Nature Deficit, Information Surfeit

As if I could really get more inefficient, I have a new commitment to walking. Last week when I was going to see Dave in the hospital, I rode the train to 5th and Market so I could go to my bank (which Wells Fargo closed), so I ended up traipsing all over the place figuring out how to make my deposit. It was good for me. There are many advantages to traipsing. For one thing, I discovered a bakery that had “communal table” in their title and bought my cell the largest loaf of bread I have ever seen in my life. But the best thing about traipsing was being out in the sun, being with people, getting exercise. It was good for my soul.

How the world is not good for us

In the latest Newsweek, Andrew Weil verifies scientifically what most of us know instinctively. The modern world is not really that good for us. We experience what Dr. Weil calls, “nature deficit” and  “information surfeit.” As a result, a lot of us are depressed. Depression is a “disease of affluence.” In general, people who live in places that are furthest removed from modern standards have the lowest rates of depression. Amish people are ten times less depressed than the “English” who live in Philly. The human body was never designed for the postindustrial environment. We were not designed to be indoors so much, to eat industrially-altered food, to be isolated with our machines swimming in a deluge of electronic info. We all know we should be running around in groups hunting mastodons or sitting around in groups sorting seeds. Instead, we are vainly trying to adapt our brains and bodies to do what they can’t really do and they are rebelling by making us depressed.

Playa Samara, CR

My favorite solution to this dilemma is moving to Samara beach in Costa Rica and increasing my vitamin D intake enormously via my new-found skill of wind-surfing. Given that I sense God’s call to maintain my part of his mission to the megalopolis, I need to exercise some other options and so do you, probably. Let’s maintain ourselves well so we have the brain-health to be creative lovers in the Philly region! The church, as it turns out, is right in line with the scientists in this pursuit. We Jesus-followers, knew a lot about positive psychology before UPenn’s Martin Seligman and others popularized it sans Jesus.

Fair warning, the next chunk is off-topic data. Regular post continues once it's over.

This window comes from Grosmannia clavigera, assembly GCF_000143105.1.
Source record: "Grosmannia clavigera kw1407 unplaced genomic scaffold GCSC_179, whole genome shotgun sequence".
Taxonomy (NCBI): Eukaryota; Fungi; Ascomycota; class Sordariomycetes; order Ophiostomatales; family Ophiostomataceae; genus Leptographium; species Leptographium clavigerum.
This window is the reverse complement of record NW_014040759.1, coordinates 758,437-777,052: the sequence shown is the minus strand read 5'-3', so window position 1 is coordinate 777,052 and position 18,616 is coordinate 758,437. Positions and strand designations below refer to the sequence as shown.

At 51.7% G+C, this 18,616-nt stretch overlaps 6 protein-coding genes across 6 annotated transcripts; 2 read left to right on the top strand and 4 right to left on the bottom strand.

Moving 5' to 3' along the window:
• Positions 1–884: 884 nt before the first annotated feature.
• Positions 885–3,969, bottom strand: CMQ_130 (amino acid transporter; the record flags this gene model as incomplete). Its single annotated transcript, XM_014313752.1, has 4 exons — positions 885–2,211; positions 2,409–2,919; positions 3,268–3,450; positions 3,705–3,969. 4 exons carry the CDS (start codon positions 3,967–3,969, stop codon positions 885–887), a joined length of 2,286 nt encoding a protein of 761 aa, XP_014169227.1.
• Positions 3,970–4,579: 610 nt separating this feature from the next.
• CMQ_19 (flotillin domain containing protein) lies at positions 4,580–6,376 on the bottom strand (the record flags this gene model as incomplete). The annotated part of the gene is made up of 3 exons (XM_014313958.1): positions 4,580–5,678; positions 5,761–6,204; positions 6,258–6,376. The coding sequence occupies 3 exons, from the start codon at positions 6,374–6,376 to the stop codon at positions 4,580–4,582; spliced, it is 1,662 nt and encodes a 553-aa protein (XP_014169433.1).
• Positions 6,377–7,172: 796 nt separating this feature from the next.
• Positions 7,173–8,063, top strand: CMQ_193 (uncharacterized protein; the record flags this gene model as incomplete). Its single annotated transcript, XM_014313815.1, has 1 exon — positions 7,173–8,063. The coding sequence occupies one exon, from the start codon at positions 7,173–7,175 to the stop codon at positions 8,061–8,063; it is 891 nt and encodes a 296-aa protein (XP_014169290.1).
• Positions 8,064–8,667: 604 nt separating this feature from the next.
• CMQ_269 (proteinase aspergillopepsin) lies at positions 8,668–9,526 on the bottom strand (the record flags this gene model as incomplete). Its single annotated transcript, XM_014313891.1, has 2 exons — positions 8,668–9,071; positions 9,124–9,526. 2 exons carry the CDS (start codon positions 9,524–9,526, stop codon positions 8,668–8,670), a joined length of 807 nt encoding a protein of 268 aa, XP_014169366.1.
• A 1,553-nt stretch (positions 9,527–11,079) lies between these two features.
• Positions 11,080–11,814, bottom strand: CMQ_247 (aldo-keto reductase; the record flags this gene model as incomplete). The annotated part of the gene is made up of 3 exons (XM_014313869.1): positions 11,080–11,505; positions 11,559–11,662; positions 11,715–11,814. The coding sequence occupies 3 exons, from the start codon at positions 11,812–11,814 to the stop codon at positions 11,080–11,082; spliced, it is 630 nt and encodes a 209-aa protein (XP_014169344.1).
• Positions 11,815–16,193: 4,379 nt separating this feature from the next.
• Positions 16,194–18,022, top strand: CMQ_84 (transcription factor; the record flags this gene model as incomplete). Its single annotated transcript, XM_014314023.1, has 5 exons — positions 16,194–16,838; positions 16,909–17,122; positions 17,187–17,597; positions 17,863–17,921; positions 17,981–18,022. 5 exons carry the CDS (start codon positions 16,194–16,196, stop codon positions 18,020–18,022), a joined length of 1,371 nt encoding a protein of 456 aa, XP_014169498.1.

How to encourage our mental health

1)    Practice meditation. We do this in our meetings sometimes. We’ll have an Advent day retreat to teach it and do it. As an every day discipline, meditation is a strong antidote to the brain-poisoning modern world. Our brains overeat mental junk food. Meditative prayer helps us develop concentration and the ability to attend to ourselves and to God. Rather than multi-tasking our way through life, we learn to be aware in the present moment.

2)    Sleep in the dark and get out in the sun during the day. Walk somewhere! Our sleep rhythms are impacted when we spend all our waking hours in artificial light and extend that into the dark. If the city lights are getting through your blinds at night, get some blackout curtains. Better sleeping means less depression.